Anyway, when I got home, I reviewed the pictures (a pleasant ritual this past year: I’m coming up on day 300, next Tuesday), and the only one—out of twelve—worth posting was one of the kitty as seen from above. I deleted five of the shots outright—erased, gone. The other six . . . okay, five of them are going as well. One of the rose pictures (the delicate-rose rose) I can’t quite bear to part with, since it’s a nice enough shot. Just . . . not worth posting. Or is it? Eh, sure; it’s decent—lovely colors, pretty good composition; I’ll post it, despite its 1600 ISO graininess (oops: forgot to check again). I need to be more hard-nosed about editing my photos, and anything not worth posting should be launched into oblivion. But I guess I have two categories: pictures-I’m-proud-of and pictures-I-like-for-whatever-reason. I try to include the former in my Project 365, but sometimes all I get is the latter. And that’s good enough.

It’s similar with writing—except that a thousand raw-material words contain so much more than a picture does, in their formlessness, in their exploration, in their musings and wonderings (and wanderings) and imaginings. A thousand words might well hold five that lead to a provocative essay; or ten, scattered throughout, that generate a poem; or a full sentence that becomes the start of a short story. So I’m thinking of this month’s challenge as a raw-material generator. It’s not journaling, but it is thinking out loud. I’ve identified a few ideas that I might wish to pursue. And I will keep all the words, stick them in a notebook, continue adding to them. When it comes to ideas, imaginings, dreams, self-expression, words are so powerful. Much more so than a straight photograph (which is what I take) could ever be.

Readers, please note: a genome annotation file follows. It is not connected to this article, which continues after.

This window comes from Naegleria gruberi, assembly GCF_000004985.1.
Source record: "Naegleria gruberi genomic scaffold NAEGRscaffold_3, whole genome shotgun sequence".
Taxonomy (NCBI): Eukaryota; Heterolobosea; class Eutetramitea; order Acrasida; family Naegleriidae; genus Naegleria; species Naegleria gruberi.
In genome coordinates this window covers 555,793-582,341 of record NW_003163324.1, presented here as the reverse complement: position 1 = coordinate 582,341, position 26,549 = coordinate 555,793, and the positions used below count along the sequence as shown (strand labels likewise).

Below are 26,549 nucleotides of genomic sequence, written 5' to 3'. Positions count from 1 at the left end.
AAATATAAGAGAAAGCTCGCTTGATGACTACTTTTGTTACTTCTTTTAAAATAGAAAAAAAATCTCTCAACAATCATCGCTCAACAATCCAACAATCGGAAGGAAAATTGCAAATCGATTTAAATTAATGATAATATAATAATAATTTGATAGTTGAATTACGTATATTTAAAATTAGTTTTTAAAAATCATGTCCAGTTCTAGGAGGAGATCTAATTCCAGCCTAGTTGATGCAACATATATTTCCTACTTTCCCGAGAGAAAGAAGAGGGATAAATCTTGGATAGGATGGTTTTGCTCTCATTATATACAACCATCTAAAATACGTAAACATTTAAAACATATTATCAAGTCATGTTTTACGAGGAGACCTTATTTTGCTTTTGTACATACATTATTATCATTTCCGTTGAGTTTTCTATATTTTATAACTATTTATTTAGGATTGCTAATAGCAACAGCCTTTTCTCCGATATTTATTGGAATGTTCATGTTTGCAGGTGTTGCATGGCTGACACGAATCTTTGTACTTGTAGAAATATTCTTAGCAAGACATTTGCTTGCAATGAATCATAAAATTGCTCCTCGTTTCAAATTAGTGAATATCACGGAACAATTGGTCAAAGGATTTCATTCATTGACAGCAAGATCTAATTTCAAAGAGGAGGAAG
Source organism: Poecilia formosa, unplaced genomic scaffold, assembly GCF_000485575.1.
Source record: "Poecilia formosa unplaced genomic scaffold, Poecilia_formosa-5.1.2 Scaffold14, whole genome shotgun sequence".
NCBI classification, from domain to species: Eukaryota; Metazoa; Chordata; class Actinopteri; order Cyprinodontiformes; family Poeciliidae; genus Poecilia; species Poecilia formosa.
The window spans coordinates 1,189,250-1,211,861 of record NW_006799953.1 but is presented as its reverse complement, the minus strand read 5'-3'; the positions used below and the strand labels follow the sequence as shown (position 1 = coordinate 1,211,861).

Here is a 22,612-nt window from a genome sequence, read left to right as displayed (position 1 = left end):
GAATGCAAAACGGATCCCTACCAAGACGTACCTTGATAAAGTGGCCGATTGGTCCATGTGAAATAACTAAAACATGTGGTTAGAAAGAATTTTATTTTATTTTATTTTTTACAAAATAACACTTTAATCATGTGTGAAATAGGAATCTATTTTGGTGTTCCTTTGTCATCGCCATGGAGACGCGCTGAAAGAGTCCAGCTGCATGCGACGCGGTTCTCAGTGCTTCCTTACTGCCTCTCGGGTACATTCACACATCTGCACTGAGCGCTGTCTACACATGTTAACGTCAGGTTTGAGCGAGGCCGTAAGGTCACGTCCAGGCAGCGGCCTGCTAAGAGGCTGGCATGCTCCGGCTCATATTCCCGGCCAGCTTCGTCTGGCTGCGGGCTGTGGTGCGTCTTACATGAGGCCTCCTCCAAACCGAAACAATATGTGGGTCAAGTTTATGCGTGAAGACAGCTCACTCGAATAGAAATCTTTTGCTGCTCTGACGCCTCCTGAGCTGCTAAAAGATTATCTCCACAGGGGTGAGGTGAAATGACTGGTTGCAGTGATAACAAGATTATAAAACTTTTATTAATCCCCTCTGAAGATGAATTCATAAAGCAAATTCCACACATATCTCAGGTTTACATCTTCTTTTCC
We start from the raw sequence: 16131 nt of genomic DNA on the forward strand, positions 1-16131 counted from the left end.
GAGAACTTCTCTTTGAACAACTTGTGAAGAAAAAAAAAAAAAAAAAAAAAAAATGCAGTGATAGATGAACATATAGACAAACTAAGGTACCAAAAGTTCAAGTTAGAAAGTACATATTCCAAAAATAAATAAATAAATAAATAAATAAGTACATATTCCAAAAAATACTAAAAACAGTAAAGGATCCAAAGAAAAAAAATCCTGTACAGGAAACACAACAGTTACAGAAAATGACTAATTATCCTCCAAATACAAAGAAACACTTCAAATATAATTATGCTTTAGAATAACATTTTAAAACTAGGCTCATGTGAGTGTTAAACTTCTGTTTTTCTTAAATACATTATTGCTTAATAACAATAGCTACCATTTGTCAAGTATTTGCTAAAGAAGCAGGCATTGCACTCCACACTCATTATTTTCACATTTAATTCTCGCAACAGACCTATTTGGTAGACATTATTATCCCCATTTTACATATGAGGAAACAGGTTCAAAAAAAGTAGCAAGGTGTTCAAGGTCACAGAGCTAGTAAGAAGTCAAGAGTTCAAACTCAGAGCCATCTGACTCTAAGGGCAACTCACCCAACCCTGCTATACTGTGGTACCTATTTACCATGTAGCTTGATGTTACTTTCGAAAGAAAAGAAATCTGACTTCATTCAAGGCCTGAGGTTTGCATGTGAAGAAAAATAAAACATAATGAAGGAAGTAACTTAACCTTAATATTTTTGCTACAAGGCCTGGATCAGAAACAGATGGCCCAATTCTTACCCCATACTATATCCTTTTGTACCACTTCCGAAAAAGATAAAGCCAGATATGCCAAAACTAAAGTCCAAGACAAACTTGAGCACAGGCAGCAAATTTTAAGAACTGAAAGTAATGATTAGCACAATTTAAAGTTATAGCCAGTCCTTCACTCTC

Thursday, October 1, 2009

What a wonderful world

I am lying on my back on the cool granite of the Yosemite high country. Olmsted Point. I’m bundled up—long underwear, heavy windproof pants, a couple layers of fleece, my light blue down sweater, a woolly hat—but rather than the 20-degree temperatures I’d feared, it’s balmy, in the 40s. Still, it’s comforting to feel snug as I gaze up at the huge indigo sky pierced by stars and that moon floating high overhead, bathing this land of rock and trees in its light. Occasionally cars rumble down the Tioga Pass Road, or up it, their headlights scraping over me, the boulders, the large pine tree I’m photographing—adding a few photons to the light painting I’ve already done up close, giving more color and definition to the tree’s plated trunk, the feathery needles. My shutter is open for fifteen minutes, so I have nothing to do but this: lie on my back, my arms crooked under my head, and gaze at the firmament.